That day might come sooner than we think thanks to a CIRM-funded study by UCLA scientists.
Published on the 15th of September 2017 in Nature Cell Biology, the UCLA team reported a new way to boost hair growth that could eventually translate into new treatments for hair loss. The study was spearheaded by senior authors Heather Christofk and William Lowry, both professors at the Eli and Edythe Broad Center of Regenerative Medicine and Stem Cell Research at UCLA.
Christofk and Lowry were interested in understanding the biology of hair follicle stem cells (HFSCs) and how their metabolism (the set of chemical changes required for a cell to sustain itself) plays a role in hair growth. HFSCs are adult stem cells that live in the hair follicles of our skin. They are typically inactive but can quickly “wake up” and actively divide when a new hair growth cycle is initiated. When HFSCs fail to activate, hair loss occurs.
A closer look at HFSCs in mice revealed that these stem cells are dependent on the products of the glycolytic pathway, a metabolic pathway that converts the nutrient glucose into a metabolite called pyruvate to create energy, to stimulate their activation. The HFSCs have a choice, they can either give the pyruvate to their mitochondria to produce more energy, or they can break down the pyruvate into another metabolite called lactate.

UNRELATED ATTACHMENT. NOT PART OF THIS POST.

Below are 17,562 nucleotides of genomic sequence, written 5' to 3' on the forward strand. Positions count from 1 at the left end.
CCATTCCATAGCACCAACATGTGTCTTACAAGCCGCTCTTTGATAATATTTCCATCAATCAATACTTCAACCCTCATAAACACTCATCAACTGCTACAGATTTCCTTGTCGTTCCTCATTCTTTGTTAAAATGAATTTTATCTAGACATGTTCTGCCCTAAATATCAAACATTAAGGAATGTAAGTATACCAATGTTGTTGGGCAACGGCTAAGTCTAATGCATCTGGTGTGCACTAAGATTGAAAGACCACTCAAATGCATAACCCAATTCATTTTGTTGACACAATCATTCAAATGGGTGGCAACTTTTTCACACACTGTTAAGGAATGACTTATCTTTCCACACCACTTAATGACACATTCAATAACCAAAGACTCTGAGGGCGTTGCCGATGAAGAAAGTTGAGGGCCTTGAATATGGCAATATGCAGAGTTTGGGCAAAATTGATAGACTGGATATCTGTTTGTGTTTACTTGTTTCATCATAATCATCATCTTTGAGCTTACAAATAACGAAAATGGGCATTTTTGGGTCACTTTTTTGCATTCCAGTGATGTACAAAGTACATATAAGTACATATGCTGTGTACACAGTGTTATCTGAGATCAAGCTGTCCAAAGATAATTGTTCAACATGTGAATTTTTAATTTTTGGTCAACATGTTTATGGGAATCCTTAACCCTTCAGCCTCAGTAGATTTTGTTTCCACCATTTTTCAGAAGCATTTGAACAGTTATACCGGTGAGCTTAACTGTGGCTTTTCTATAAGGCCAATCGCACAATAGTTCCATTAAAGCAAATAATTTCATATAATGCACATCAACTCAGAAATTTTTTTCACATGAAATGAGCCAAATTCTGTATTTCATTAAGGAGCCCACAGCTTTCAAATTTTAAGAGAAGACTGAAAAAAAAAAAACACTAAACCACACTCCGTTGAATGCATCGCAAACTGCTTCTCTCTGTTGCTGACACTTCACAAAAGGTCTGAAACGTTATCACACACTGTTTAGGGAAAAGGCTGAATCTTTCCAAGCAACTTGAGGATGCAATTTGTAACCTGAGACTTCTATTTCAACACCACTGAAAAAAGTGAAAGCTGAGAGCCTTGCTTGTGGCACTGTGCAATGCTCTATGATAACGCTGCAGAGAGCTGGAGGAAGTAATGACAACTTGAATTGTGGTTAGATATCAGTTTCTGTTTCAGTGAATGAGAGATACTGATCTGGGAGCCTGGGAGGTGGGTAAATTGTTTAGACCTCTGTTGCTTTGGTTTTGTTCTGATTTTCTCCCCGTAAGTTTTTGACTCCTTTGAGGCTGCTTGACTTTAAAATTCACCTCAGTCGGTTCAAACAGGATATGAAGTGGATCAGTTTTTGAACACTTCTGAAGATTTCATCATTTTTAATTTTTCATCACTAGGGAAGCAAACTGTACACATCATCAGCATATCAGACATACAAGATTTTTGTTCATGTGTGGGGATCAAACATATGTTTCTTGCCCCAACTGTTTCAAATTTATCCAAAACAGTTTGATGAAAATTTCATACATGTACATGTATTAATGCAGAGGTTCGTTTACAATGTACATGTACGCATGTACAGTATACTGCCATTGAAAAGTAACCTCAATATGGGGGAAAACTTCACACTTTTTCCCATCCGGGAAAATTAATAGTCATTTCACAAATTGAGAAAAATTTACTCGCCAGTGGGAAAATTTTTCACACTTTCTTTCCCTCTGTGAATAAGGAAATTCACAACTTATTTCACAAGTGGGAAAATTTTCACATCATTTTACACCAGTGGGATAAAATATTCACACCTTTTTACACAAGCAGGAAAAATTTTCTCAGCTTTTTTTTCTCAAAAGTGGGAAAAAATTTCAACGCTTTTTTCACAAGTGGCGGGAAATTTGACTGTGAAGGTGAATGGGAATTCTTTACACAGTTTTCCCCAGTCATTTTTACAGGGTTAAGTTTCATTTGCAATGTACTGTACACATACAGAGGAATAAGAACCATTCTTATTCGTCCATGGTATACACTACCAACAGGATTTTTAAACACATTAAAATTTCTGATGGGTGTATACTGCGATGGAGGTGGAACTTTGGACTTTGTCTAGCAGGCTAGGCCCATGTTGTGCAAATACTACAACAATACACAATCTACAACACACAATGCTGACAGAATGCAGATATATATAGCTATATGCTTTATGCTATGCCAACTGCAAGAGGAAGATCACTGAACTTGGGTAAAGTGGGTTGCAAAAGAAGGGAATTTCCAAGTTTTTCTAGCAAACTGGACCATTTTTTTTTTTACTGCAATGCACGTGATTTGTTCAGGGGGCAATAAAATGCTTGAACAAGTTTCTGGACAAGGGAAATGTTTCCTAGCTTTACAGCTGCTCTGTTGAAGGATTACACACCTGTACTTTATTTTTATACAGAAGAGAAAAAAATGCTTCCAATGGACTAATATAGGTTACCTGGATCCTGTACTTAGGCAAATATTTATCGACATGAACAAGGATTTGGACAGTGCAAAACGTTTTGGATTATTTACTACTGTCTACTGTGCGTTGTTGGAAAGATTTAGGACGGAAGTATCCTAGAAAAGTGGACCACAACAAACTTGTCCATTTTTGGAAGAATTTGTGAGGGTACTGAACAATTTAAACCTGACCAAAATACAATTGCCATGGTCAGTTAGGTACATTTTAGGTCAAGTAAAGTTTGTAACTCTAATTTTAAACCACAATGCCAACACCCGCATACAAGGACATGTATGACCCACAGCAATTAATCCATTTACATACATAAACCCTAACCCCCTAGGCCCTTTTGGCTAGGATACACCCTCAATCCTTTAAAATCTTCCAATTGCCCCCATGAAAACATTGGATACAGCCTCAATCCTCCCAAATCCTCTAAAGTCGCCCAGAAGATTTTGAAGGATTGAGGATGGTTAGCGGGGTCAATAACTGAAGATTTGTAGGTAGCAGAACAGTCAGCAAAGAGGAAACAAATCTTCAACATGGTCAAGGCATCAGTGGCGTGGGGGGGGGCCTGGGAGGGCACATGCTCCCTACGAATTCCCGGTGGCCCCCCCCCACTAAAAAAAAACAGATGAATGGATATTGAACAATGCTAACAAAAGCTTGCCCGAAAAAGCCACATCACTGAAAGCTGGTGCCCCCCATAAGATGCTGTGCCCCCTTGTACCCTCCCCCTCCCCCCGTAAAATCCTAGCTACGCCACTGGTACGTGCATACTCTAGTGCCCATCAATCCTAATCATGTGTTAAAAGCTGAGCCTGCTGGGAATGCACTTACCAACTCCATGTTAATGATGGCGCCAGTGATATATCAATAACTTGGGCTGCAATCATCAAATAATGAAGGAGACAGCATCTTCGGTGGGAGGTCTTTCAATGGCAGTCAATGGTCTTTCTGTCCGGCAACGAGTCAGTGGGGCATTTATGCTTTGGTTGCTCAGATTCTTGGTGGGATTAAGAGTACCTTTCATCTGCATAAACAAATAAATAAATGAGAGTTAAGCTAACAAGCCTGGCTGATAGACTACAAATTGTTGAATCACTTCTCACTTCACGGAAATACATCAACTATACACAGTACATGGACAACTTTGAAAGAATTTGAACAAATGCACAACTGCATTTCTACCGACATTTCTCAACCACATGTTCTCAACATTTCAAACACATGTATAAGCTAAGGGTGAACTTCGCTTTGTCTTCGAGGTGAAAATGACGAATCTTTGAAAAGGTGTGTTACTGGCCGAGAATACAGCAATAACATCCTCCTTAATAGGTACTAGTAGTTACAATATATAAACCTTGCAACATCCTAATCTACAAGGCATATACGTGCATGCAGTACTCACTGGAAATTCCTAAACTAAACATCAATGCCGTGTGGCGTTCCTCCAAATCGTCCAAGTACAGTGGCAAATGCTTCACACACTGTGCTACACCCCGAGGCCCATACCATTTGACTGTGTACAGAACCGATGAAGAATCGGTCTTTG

The scientists found that if they tipped the balance towards producing more lactate, the HFSCs activated and induced hair growth. On the other hand, if they blocked lactate production, HFSCs couldn’t activate and new hair growth was blocked.
Image credit: UCLA Broad Stem Cell Center/Nature Cell Biology
In a UCLA news release, Lowry explained the novel findings of their study,
“Before this, no one knew that increasing or decreasing the lactate would have an effect on hair follicle stem cells. Once we saw how altering lactate production in the mice influenced hair growth, it led us to look for potential drugs that could be applied to the skin and have the same effect.”
REF:The Stem Cellar. (2017). Targeting hair follicle stem cells could be the key to fighting hair loss. [online] Available at: https://blog.cirm.ca.gov/2017/08/14/targeting-hair-follicle-stem-cells-could-be-the-key-to-fighting-hair-loss/ [Accessed 18 Sep. 2017].
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